This film captures, very beautifully, the tussle between “the spirit of freedom and spontaneity as brought in by youthful energy” and “the ever-increasing need to participate in certain political developments, ideologies around the world”, through conversations exchanged between youngsters hanging around in Parisian cafes. It, also, depicts the sense of discomfort within the younger generation caught stranded between the “no-longer-workable” moral values of their previous generation & their country, the winds of change flowing across from a much freer-world called America (the America influence!), their willingness to consume global youth culture, and the ever-growing need to rearrange themselves in a more modern set-up to appreciate one’s sexual needs. While being at this, it does manage to grasp hold of a youngster’s realization of a much-murkier adult’s life and its varied intricacies [look at the scene when Paul {Leaud} and his girl friend Madeleine {Chantal Goya} move across various coffee tables in a cafe, within a few moments, feeling so uncomfortable as they are hit by bits and pieces of conversations between adults], and heartbreaking solitude {”everyone is unable to live alone”} caught on the run, amidst one’s chaotic social life.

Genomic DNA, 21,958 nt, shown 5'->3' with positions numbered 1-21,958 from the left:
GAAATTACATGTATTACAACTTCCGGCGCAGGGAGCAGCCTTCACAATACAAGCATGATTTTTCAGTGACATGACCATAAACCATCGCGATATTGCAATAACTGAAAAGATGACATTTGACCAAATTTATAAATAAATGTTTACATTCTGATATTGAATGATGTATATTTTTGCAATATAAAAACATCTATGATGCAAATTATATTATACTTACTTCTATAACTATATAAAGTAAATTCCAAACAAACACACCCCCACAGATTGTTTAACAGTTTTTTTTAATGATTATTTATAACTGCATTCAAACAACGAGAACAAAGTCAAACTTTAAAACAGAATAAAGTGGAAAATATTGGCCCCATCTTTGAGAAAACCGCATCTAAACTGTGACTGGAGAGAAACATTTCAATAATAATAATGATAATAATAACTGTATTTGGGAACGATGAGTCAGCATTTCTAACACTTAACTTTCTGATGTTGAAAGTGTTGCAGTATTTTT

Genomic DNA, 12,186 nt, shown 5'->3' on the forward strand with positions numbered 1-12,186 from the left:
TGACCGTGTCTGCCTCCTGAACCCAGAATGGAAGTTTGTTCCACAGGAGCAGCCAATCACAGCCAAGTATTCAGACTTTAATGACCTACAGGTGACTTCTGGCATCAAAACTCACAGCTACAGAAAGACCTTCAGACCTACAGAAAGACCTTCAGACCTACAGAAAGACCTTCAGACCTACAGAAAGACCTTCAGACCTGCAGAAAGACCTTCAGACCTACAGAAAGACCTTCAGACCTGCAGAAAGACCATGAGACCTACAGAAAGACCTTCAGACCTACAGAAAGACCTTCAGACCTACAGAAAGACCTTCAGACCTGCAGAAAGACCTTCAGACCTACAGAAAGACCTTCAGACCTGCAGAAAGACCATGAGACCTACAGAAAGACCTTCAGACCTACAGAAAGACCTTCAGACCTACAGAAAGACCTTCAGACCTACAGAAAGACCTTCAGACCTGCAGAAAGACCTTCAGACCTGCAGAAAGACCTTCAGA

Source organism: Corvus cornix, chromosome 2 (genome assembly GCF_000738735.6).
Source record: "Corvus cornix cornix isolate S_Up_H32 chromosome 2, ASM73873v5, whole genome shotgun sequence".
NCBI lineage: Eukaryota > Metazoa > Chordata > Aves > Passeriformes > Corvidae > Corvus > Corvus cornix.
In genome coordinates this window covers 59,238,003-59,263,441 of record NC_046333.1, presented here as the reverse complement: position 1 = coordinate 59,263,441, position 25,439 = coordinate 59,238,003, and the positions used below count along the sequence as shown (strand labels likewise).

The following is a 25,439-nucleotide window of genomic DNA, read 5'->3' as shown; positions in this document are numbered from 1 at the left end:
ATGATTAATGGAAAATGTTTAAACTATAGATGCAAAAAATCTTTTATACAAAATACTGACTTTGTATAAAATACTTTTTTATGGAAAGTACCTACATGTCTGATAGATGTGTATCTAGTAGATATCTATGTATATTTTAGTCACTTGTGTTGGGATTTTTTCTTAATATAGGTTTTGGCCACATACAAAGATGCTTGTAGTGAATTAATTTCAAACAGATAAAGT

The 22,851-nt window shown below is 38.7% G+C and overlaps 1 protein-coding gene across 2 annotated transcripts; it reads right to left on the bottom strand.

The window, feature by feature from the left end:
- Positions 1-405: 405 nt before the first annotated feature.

Adrian Martin, a noted film critic writes “Godard’s  Masculin feminin comes from its double focus: the sense that Godard is watching his characters from a great distance and judging them is counter pointed by a secret empathy, a fleeting tenderness”. The Masculine feminine divide strikes at the viewer relentlessly – boys talk politics, paint slogans, witness arguments, try to see the girls getting undressed from the running trains, secretly desire to settle down in life with a job and a girl. While girls play with their hair, paint their lips, follow the latest fashions, and enjoy a freshly acquired individualistic streak – courtesy the wave of pop culture consumption. A closer view of a completely different world, the French youth lives in – their habits, choices, struggles within personal relationships, in Cafes: ordinary bistros with a jukebox in the corner, benches, a bar and streets, which runs in sharp contrast with a rather fluid milieu or philosophy portrayed as graffiti on the walls.